Koestler was attracted to, yet at the same time violently repelled by, traditional religious philosophies. This tension coloured his later understanding of his episodes of enhanced perception, that he took to be evidence of a depersonalised assimilation with the infinite.
His considered understanding was for him much as we would understand the distinction between pantheism and panentheism today: he rationalised that after his death the 'I' that constituted Koestler would dissolve, much as a crystal of salt in the ocean.
His vision of a depersonalised fate is an important clue to his motivations on how he chose for his life to end. One 'dissolving' into the 'ocean' does not then, in his view, bear any responsibility for acts committed during life. Suicide then remains an avenue of escape, in stark contrast to the vast majority of reporters who were abjectly horrified by the impact of their actions on others. In the words of one: ‘I felt all of the pain and hurt that I had inflicted upon him inside of myself.’
Yet, at the same time, existence, to Koestler’s understanding, continues in one form or other, even though quite foreign to us. For him death loses its sting, and his fear of death is removed.
This much is apparent from Michael Scammel’s biography, ‘The Indispensable Intellectual’:
[W]as he afraid of death? "I've always been afraid of the process of death," said Koestler. "I fear the pain and humiliation." But death itself didn't bother him. "Why should it? I don't envisage a hell or purgatory. I think it's conceivable that I will become a grain of salt in the ocean. I find that a pleasant prospect."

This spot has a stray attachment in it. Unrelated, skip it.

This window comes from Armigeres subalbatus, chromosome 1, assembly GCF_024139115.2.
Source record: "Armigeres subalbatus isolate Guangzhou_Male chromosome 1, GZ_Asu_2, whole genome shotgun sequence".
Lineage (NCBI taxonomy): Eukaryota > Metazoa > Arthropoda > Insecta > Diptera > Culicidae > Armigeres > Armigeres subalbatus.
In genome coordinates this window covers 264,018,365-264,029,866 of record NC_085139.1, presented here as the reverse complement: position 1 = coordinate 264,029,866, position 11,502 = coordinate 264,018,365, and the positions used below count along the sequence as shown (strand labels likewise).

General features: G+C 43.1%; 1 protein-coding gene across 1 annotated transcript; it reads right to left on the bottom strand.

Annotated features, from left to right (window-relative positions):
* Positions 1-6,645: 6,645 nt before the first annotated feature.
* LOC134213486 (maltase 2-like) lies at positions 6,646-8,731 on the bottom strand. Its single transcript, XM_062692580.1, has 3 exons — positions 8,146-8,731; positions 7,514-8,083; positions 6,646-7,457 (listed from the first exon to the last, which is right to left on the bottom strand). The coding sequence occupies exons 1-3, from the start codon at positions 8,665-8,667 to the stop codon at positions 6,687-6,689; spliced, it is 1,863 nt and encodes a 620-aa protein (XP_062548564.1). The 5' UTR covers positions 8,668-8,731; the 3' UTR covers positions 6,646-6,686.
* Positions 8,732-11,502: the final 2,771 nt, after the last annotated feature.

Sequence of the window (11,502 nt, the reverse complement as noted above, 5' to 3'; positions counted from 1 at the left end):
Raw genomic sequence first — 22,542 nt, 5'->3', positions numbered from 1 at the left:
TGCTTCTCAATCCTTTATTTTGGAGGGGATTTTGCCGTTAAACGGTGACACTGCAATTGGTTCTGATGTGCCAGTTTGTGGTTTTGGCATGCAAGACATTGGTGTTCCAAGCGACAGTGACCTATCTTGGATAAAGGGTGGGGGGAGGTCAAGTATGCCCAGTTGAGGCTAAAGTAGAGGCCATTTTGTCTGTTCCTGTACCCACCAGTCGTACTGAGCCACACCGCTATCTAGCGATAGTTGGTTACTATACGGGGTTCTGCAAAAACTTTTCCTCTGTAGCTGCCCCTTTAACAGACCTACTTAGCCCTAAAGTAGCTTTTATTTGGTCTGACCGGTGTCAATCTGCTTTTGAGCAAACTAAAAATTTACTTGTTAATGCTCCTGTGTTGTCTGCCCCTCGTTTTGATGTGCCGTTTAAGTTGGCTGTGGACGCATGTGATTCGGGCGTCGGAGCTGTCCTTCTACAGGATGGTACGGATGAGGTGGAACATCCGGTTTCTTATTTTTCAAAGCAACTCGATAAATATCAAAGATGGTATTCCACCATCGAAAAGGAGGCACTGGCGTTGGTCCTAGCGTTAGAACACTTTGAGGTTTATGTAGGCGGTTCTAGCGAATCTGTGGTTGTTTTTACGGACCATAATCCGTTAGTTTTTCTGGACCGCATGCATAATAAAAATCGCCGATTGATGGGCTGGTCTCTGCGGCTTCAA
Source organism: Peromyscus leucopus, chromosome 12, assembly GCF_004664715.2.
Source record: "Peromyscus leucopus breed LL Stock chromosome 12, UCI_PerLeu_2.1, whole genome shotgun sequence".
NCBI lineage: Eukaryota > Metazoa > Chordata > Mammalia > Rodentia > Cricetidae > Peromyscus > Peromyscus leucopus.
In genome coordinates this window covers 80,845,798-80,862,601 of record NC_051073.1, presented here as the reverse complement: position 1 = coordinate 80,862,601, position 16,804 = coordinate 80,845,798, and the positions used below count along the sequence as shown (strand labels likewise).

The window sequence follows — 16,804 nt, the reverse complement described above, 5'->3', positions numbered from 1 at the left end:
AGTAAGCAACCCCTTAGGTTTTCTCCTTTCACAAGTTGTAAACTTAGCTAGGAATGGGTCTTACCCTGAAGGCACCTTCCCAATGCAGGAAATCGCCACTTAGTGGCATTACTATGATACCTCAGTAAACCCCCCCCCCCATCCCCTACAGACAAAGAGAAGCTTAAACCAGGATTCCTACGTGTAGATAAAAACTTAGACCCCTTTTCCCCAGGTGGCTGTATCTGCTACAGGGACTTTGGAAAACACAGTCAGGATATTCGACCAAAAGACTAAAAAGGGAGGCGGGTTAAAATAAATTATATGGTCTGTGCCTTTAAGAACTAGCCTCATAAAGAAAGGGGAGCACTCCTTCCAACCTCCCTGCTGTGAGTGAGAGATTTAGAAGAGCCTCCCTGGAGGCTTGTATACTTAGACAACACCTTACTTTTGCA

For Koestler, the unlimited knowledge and unconditional love he felt at once removed his fear of death, but not of dying. This is because of the depersonalised existence he forecast; he saw death as the dissolution of the self.
He therefore did not understand that actions we take in this phase of life have impacts not only on people still alive, but also on his own progress through his next phase of existence. For him, suicide was an escape from the trials of the dying process, rather than an opportunity to grow his own capabilities and serve others.
Late in life, Koestler summarised his understanding of himself in the following words: "If you were to ask me whether I was a mystic, I would say yes; if you were to ask me whether I believe in the all in one and the one in all I would also say yes."
It remains a matter of speculation how trust that a Creative Source existed could have influenced Koestler’s fatal decision. For many whose lives have been transformed through a near-death experience or spiritually transformative experience, they would emphatically never cut off this precious thread of existence by their own hand, however painful it is to them. For the sake of those whose lives they seek to illumine.